Whether you’ve been playing hard and broken a shaft or you just feel like your current iron setup isn’t working for your play style, a reshafting should be on the cards.

Reshafting is one of those things new players on a budget tend to put off, but as you improve as a golfer, the issues with your current clubs are only going to intensify.

But the problem is that, unlike regripping your golf clubs, reshafting your irons can be a costly process. It’ll leave you pondering whether it’s really worth it, so let’s discuss a few key factors to help you decide.

The Cost of Reshafting Irons

Reshafting irons is never really all that cheap, but there is a distinct difference in price depending on the material of the replacement shaft.

As you’re probably aware, there are currently two materials used to craft golf club shafts, and these are lightweight steel and graphite.

Graphite is by far the most expensive of the two shaft materials, partly because it costs more to produce, as it’s a compound of carbon fiber and epoxy resin. This manufacturing process is slightly more complicated than the forging of steel shafts.

Another reason graphite shafts cost more is that generally speaking, they’re higher-performing bits of gear.

Steel exhibits incredibly low torque rates, a stiffer tip section, and doesn’t rotate much during a swing, but graphite is lighter and has a high torque rate and a flexible tip, amounting to a more forgiving launch and a faster swing speed.

As such, for reshafting graphite, you could be looking at spending something to the tune of $40-$100 depending on the particular shaft you choose and where you book to get the job done.

Reshafting steel, on the other hand, may only set you back between $20 – $75, so if you’ve got a full set of irons that need reshafting, steel stands to save you a tidy sum.

Extraneous Expenses

I hate to be the bearer of bad news, but the cost of the reshaft alone isn’t the only expense you’ll have to cover when you book your favorite irons in for a spot of TLC.

You’ll also need to factor in the cost of a regrip too, the reason being that it’s nigh on impossible to salvage the grip from your old shafts for reapplication on your shiny new ones.

Even if it could be done, your grip would suffer some sort of degradation or deformation in the process, so it’s really not worth even attempting.

The price of a regrip is determined by a number of variables including grip type, brand, and which fitter you book in with, but it will typically cost something along the lines of $8 – $15.

For a full overview of the costs of regripping, check out our article on regripping golf clubs.

It’s also important to bear in mind that different establishments may charge vastly different sums for reshafting your irons. For instance, your local country club will most certainly be more expensive than your small local sports shop.

Then again, a larger establishment may charge even less than the small shop.

The best advice I can give you is to shop around and ask for some quotes. If you can get your reshafting done for less at one place, and the quality of the fit will be the same, there’s no reason you shouldn’t take advantage of it.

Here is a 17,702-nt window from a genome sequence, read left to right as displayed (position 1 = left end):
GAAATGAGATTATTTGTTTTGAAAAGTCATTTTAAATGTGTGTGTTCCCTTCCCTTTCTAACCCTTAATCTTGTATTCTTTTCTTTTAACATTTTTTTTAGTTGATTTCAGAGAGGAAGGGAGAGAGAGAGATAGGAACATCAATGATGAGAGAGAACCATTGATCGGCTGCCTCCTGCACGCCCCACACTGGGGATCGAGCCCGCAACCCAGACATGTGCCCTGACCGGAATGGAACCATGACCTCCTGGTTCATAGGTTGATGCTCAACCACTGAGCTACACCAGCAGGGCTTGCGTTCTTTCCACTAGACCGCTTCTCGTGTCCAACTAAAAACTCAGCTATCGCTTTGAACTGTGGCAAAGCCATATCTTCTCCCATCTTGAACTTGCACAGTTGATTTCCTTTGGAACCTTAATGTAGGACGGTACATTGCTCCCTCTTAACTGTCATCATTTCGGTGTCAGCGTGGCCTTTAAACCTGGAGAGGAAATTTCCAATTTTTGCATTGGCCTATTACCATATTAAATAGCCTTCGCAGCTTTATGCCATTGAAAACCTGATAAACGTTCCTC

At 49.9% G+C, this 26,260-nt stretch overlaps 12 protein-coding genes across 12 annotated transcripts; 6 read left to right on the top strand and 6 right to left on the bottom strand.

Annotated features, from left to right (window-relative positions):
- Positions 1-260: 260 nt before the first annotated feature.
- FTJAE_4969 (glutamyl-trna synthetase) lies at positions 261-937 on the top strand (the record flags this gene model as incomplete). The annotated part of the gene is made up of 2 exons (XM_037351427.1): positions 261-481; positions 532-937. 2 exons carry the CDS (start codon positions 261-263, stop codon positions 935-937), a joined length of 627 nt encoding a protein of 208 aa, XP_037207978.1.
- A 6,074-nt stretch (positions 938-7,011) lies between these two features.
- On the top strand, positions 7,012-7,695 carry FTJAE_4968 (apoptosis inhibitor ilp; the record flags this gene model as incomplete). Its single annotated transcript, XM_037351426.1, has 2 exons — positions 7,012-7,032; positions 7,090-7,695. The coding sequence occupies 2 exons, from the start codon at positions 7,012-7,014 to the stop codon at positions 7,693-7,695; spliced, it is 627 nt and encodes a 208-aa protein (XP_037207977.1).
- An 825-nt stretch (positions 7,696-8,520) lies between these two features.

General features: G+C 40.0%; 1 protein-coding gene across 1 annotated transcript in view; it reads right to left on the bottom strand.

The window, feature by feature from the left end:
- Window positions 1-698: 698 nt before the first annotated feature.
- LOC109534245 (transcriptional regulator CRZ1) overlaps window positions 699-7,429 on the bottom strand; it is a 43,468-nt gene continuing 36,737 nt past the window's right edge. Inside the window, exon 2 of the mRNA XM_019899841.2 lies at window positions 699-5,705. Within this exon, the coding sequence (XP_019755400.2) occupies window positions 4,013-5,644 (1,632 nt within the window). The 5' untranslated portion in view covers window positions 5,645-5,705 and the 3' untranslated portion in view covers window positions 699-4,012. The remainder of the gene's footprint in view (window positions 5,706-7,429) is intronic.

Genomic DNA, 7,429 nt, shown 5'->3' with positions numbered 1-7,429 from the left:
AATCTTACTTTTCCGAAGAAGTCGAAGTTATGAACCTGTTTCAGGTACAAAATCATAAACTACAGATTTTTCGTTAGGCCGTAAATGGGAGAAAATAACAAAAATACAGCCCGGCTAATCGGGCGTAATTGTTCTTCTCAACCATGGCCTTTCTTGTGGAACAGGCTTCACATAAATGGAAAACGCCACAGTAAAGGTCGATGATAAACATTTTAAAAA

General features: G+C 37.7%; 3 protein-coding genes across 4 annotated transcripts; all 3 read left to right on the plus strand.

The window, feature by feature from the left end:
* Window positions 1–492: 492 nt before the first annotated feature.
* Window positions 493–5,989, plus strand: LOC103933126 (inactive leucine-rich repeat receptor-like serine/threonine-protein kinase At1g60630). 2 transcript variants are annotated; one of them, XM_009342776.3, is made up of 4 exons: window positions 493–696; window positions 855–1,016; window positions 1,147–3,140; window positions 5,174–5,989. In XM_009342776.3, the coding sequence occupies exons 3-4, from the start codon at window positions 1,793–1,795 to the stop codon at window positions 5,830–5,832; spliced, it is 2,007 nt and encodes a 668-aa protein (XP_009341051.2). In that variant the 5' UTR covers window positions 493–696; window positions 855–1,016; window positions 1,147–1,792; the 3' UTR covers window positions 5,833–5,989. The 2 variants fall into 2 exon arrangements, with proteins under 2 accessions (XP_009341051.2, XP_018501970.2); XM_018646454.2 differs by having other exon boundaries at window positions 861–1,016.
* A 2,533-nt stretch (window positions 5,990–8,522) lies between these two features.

Ultimately, to have one iron reshafted by a pro might cost anything between $15 – $100, so if you’ve got the standard 6, 7, 8, 9 irons in your beginner/intermediate set, expect to fork out between $30 – $400 for a total shaft overhaul.

Can Shafts Be Repaired? (And Is it Cheaper Than Reshafting?)

Unfortunately, once a shaft has been damaged, there’s no going back. Even if someone attempted to repair one, it’s just not going to have the impact it used to, which will harm your game.

However, that doesn’t mean reshafting is your only option. You can also simply look into purchasing some brand-new irons.

To figure out whether it’s worth your while to reshaft or replace, you’ll need to get a quote from your fitter of choice, then compare the quote with the cost of a new set of irons minus the sum you could earn by trading your old irons in.

For example, the cost of reshafting your current set of irons may come to $400, but if you can trade-in your current irons for, say, $380, a whole new set is looking the more enticing prospect.

Can I Reshaft My Irons Myself?

Technically, you can reshaft your own clubs, but it’s a fairly risky process, especially for beginners. Besides, once you’ve bought the necessary tools such as a rubber vise clamp, a golf club brush, ferrules, golf club epoxy, and a heat gun, you’ll be just as out of pocket as you’d be if you’d chosen to book with a professional. Then, of course, there’s the learning curve you’ll have to master in order to get the job done well.

Reshafting steel is a fairly easy process, and regripping isn’t too difficult either once you know how it’s done, but it takes an experienced fitter to align the new shaft precisely for high-performance golfing.

How to Choose a New Shaft

Choosing shafts can be difficult if this is your first rodeo. The only real piece of advice I can give you is to try out as many types as possible and assess their performance and feel.

As you’re unsure what works for you, it’s best to reshaft your irons one at a time in case your tastes change as your skills grow.

Have your 8 iron reshafted and play with it for a few months to see how you gel.

Final Thoughts – Should You Reshaft Your Irons?

As a set includes a number of irons, the cost of reshafting can be a real pain, but if your current shafts are damaged, or you’re sure reshafting will improve your game, it’s 100% worth it.

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